The Green Bay Packers’ JK Scott runs by next to special teams coach Ron Zook during NFL football Family Night practice on Saturday night at Lambeau Field.

GREEN BAY — Punting is far from the most attractive aspect of football. Especially with the spotty amounts of success the Green Bay Packers have had doing it over the last decade.

But while it may not be the most exciting thing to watch, it remains an important part of the game. The Packers recognized that this April when they took a punter in the fifth — yes, fifth — round of the NFL Draft.

If nothing else, JK Scott had the pedigree to be considered for a draft pick. He played in three national championship games during his time with the Alabama Crimson Tide and won two titles. He also earned multiple All-American acknowledgements during his college career.

The Packers are hoping he can turn around a stretch of average-at-best performances from their punters over the last several years. Green Bay has not had a punter finish outside the bottom 10 in the league in yards per punt since 2011.

Tim Masthay had the 15th-best average in the league back then at 45.6 yards per punt, but since then nobody on the team has finished better than 22nd in the league. Justin Vogel booted it at an average of 44.4 yards per punt last season, only good for 23rd-best in the NFL.

Scott is the only punter on the roster this training camp, but he’s been competing with himself every day.

“There’s always going to be competition, so the mindset that I’ve been having is whether I’m competing against 10 guys or no guys, I’m going to turn over ever stone that I can,” Scott said. “I’m really competing against myself, because I have a certain potential in me as far as punting goes, and I just want to maximize it.”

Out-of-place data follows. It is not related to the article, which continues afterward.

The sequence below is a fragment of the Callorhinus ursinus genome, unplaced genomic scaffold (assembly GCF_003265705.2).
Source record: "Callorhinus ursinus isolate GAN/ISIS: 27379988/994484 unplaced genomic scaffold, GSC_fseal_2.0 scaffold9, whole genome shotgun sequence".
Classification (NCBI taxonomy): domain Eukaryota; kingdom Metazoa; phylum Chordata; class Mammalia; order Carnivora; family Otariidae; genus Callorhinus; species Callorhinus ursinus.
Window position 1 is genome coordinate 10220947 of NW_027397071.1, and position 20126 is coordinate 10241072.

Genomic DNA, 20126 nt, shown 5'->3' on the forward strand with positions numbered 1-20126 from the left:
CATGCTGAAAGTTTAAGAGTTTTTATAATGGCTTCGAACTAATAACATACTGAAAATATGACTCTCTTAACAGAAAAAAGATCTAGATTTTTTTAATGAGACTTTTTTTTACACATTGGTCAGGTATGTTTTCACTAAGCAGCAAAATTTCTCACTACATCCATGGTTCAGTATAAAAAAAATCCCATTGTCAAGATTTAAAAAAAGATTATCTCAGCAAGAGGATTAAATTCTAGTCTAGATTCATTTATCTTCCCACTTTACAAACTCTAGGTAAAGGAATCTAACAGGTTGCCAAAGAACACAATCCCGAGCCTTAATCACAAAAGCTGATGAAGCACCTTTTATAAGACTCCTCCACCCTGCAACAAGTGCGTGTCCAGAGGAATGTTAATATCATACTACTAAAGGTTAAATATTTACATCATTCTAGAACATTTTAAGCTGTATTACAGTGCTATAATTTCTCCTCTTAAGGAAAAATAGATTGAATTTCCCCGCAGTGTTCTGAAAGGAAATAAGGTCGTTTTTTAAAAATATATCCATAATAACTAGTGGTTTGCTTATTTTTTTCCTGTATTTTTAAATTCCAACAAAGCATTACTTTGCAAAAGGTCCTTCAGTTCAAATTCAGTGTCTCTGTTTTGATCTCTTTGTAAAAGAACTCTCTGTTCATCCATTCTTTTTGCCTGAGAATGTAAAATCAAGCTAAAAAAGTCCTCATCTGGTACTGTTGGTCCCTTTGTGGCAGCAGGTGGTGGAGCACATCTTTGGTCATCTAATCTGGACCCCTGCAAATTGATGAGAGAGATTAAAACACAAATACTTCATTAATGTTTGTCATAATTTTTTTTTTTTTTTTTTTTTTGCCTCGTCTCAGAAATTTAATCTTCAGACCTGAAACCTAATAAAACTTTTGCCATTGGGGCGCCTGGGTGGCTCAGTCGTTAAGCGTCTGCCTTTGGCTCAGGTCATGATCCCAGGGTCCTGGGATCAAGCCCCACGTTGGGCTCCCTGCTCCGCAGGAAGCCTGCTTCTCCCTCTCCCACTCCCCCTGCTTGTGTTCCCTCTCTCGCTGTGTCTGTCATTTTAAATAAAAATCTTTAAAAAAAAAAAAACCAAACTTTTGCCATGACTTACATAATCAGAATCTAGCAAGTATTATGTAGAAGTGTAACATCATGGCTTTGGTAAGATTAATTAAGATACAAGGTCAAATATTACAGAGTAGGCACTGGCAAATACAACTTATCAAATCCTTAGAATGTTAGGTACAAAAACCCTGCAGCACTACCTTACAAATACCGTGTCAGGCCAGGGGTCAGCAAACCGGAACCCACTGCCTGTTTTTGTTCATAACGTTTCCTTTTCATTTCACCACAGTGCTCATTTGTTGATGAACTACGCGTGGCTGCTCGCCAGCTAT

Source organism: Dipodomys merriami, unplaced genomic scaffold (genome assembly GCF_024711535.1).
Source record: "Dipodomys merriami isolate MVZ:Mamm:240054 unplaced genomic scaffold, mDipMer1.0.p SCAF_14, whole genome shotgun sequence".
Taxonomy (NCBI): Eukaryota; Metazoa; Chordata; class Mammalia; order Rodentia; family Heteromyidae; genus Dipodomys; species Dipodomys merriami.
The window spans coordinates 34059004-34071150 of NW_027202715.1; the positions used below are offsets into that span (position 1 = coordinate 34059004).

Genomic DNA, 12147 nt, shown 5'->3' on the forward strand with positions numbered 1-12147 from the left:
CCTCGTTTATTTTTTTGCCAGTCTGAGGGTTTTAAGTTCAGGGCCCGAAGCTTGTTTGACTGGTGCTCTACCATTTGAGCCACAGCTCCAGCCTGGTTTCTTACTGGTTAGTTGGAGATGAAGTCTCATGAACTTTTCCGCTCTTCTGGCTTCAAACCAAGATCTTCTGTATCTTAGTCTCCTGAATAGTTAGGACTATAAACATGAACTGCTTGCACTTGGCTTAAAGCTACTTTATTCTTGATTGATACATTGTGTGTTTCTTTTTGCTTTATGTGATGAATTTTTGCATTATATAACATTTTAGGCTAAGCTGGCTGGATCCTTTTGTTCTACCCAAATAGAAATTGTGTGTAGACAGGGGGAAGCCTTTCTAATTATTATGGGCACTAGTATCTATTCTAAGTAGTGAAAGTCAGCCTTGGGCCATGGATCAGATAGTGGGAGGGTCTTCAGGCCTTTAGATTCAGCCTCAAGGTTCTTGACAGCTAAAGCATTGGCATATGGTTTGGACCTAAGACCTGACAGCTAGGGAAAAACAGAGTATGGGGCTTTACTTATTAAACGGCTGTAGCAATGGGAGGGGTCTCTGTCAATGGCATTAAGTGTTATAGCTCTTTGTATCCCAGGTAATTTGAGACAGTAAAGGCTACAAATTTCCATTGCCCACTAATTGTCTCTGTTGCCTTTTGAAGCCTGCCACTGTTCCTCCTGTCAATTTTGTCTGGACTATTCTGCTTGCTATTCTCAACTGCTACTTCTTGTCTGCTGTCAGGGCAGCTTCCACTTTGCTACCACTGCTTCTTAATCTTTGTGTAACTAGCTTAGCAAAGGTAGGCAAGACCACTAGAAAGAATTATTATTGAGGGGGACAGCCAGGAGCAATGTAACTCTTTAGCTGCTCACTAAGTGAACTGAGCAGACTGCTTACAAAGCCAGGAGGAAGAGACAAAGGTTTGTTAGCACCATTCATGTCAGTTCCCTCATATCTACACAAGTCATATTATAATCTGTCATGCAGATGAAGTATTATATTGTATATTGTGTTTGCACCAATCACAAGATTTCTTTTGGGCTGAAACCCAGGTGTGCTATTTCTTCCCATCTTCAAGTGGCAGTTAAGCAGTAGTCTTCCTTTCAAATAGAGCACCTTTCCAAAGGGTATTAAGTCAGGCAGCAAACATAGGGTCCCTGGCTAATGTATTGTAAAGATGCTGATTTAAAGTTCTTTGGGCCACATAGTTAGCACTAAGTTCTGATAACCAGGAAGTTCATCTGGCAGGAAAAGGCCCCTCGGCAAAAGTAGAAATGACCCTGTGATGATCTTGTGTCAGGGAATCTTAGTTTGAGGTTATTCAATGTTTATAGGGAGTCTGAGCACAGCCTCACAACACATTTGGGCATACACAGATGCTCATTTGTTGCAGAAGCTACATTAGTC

As the Packers showed in 2016, competition can come from anywhere. Masthay had seemingly won the starting job that year after feel-good story Peter Mortell — a Green Bay native getting his shot with the Packers — was cut. But Green Bay claimed Jacob Schum off waivers near the end of camp and cut Masthay in an unexpected move.

Even if the only competition he has to worry about is in other team’s locker rooms for now, Scott’s making a solid case to be the starting punter early in camp. At Thursday’s practice, he averaged over 50 yards per punt and routinely had good hang time.

“If I can get the ball in the right place and get my steps right, the hang time should take care of itself. That’s what Coach Saban instilled in me at Alabama. He’s so big on the process,” Scott said. “So that’s my mentality on the hang time.”

Having played on a big stage time after time with Alabama should help him get adjusted to the NFL atmosphere too.

“At Alabama, my experience there was … you kind of forget about the crowd and everything else, and just play the game,” Scott said. “I remember my first punt at Alabama, I remember thinking ‘Is this going to affect me?’ But then I went out on the field, and I looked and saw everybody lined up in front of me just like in practice. It just felt so normal.”

The lanky 6-foot-6-inch Scott had his best season as a freshman at Alabama, finishing with a gross average of 48 yards per punt. In 2017, he pinned opponents inside their own 20-yard line 27 times.

Green Bay’s recent struggles with its punting unit could use the injection of a fresh leg to get things moving in the right direction. Having spent a draft pick on one suggests they believe that Scott can be the one to bring consistent strong performances to the position for the first time in a while.